The way to an agricultural revolution in Africa has long been clear: Promote research, put the latest technology in the hands of the farmers and boost investment in rural infrastructure. It is the will that has been missing - at least until now, if we heed a rising chorus of African leaders.
Laying the responsibility for reducing hunger at the feet of the continent's leaders, Tanzanian Prime Minister Mizengo Kayanza Peter Pinda cited an African proverb: If you yourself don't cry at the funeral of a loved one, why should anyone else? "Africa must take the bull by the horns and tackle the structural reasons for underproduction," Mr. Pinda told the African Green Revolution Forum in Accra, Ghana, this month.
Tanzania is one of several countries that intends to show the way. Last year, it launched a Farming First initiative, steering more resources into agriculture; this year, food production is doubling. Governments in Malawi, Rwanda, Ghana, Ethiopia and Mali are also emphasizing agriculture, and their harvests of maize, wheat, rice and beans are growing strongly.
Former United Nations secretary-general Kofi Annan exhorted his fellow Africans to follow these models. "If we believe that agriculture is important, we have to push it higher up the political agenda and keep up the pressure [so]that politicians can't continue to refuse to deal with it," said Mr. Annan, now chairman of the Alliance for a Green Revolution in Africa, which hosted the forum. "People have power. If leaders don't lead, they can be led."
International leaders outside Africa would be wise to meet this challenge as well. First, they need to make good on promises to support emerging African agriculture investment plans. Now would be the ideal time, as the UN General Assembly this week begins an assessment of progress on the Millennium Development Goals, a set of pledges to improve the lot of the world's poorest people by 2015. The first of those is to reduce poverty and hunger by half - an elusive goal, as nearly one billion people are chronically hungry.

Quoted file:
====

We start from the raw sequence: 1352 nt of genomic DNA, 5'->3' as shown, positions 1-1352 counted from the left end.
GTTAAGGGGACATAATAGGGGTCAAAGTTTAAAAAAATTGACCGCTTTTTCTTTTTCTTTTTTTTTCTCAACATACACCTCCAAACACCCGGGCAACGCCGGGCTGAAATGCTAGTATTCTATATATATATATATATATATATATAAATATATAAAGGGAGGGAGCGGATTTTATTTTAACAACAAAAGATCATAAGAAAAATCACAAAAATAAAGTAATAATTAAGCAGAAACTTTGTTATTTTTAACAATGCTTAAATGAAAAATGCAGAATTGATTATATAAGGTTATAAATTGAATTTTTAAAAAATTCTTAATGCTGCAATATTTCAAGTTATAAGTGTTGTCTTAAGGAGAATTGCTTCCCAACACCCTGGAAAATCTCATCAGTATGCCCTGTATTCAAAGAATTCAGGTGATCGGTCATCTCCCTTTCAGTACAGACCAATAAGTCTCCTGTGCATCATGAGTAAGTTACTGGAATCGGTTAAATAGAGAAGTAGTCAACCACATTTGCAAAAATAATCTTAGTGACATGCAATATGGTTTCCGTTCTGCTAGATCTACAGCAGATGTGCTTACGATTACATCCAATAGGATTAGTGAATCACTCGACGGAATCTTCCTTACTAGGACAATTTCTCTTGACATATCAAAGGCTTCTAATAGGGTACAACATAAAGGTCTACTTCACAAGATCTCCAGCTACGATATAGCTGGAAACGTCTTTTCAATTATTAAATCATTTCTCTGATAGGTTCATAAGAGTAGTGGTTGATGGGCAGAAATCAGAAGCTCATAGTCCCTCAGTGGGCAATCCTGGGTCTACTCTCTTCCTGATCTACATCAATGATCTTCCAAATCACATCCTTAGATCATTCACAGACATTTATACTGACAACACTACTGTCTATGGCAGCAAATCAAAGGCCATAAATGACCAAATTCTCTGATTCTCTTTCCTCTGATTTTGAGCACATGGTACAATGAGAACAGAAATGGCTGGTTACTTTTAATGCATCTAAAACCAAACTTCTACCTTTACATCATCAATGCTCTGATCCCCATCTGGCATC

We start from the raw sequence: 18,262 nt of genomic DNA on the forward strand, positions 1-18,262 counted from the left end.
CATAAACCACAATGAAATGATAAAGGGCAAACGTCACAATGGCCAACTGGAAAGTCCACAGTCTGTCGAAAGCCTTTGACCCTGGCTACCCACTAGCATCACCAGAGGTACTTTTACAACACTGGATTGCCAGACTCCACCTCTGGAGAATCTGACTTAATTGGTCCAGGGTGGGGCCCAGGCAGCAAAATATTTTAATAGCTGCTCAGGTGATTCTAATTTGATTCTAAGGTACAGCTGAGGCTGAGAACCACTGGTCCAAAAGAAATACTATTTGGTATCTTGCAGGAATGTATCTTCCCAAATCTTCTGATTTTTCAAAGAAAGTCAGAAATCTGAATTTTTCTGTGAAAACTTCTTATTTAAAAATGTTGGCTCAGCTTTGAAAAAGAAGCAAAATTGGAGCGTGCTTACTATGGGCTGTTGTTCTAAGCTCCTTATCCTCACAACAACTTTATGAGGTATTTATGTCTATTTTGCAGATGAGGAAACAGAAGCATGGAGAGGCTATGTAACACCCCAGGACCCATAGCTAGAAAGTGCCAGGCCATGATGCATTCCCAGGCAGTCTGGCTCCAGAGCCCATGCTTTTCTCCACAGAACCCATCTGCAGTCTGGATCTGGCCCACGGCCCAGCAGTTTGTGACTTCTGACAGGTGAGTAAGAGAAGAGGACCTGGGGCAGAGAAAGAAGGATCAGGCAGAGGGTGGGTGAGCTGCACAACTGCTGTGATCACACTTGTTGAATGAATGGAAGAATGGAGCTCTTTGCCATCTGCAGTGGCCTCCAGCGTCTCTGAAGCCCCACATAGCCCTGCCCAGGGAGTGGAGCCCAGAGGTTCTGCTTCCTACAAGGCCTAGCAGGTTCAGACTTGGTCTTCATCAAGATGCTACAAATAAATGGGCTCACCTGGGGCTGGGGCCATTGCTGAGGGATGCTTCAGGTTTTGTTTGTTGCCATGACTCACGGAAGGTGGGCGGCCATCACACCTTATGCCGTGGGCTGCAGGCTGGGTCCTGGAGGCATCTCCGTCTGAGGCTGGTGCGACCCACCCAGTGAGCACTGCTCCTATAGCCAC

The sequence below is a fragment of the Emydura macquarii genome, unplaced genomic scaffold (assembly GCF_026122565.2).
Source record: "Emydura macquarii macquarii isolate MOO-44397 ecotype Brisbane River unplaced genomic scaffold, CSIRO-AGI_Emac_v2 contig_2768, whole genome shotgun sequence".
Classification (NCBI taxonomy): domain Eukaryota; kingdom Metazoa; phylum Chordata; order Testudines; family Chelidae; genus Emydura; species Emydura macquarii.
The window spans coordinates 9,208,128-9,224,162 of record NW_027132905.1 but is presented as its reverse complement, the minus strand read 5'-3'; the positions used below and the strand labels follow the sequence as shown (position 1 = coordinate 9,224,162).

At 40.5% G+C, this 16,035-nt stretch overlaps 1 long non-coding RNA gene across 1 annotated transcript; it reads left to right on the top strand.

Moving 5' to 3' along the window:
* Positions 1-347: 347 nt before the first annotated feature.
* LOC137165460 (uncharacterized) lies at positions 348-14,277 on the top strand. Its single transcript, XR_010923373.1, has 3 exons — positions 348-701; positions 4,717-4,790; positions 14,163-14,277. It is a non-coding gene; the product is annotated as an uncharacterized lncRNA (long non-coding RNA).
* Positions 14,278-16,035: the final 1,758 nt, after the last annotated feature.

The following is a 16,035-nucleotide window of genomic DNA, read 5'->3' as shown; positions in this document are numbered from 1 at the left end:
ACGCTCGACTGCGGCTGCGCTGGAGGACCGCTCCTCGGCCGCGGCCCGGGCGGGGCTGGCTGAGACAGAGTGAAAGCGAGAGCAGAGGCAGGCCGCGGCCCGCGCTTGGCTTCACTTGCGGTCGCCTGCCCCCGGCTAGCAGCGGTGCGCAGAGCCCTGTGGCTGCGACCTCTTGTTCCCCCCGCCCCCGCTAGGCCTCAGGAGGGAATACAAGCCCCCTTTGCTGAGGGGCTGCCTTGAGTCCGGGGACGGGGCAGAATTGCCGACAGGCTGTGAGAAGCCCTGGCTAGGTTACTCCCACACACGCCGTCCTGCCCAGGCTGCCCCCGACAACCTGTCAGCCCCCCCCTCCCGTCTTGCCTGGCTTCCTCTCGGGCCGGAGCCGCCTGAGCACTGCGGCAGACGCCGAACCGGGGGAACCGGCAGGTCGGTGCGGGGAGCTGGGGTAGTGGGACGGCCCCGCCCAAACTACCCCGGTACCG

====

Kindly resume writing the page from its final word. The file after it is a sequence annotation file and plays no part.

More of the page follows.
At a summit in 2009, leaders of the Group of Eight industrialized countries pledged $22-billion (U.S.) over three years to aid agricultural development in the poorest countries. The goal is to shift aid spending from the supply of emergency food to longer-term development projects that will enable Africa's small-holder farmers not only to grow enough food to feed their families but also to become surplus producers.
Several months later, the Group of 20 called for the creation of a multidonor trust fund, administered by the World Bank, to help finance those efforts. The Global Agriculture and Food Security Program was launched in April with an initial commitment totalling $880-million from Canada, Spain, South Korea and the U.S., as well as the Bill & Melinda Gates Foundation.
The fund moved quickly. In June, it made its first allocations, dispersing a total of more than $200-million to five of the eight countries that had submitted proposals for agricultural development projects. Since then, however, the flow of money into the fund has slowed. About two dozen countries, most of them in Africa, are expected to apply for funding from the next allocation in October, but fund managers say there may be only enough for projects in three countries.
The urgency for action on agricultural development was highlighted this month when anger and panic over bread shortages and rising prices spurred riots in Maputo, Mozambique. The tumultuous scenes portend further turbulence - unless the will is summoned, in Africa and beyond, to lead the way to food security.
Roger Thurow is Senior Fellow for Global Agriculture and Food Policy at the Chicago Council on Global Affairs. He is the co-author, with Scott Kilman, of ENOUGH: Why the World's Poorest Starve in an Age of Plenty.Report Typo/Error
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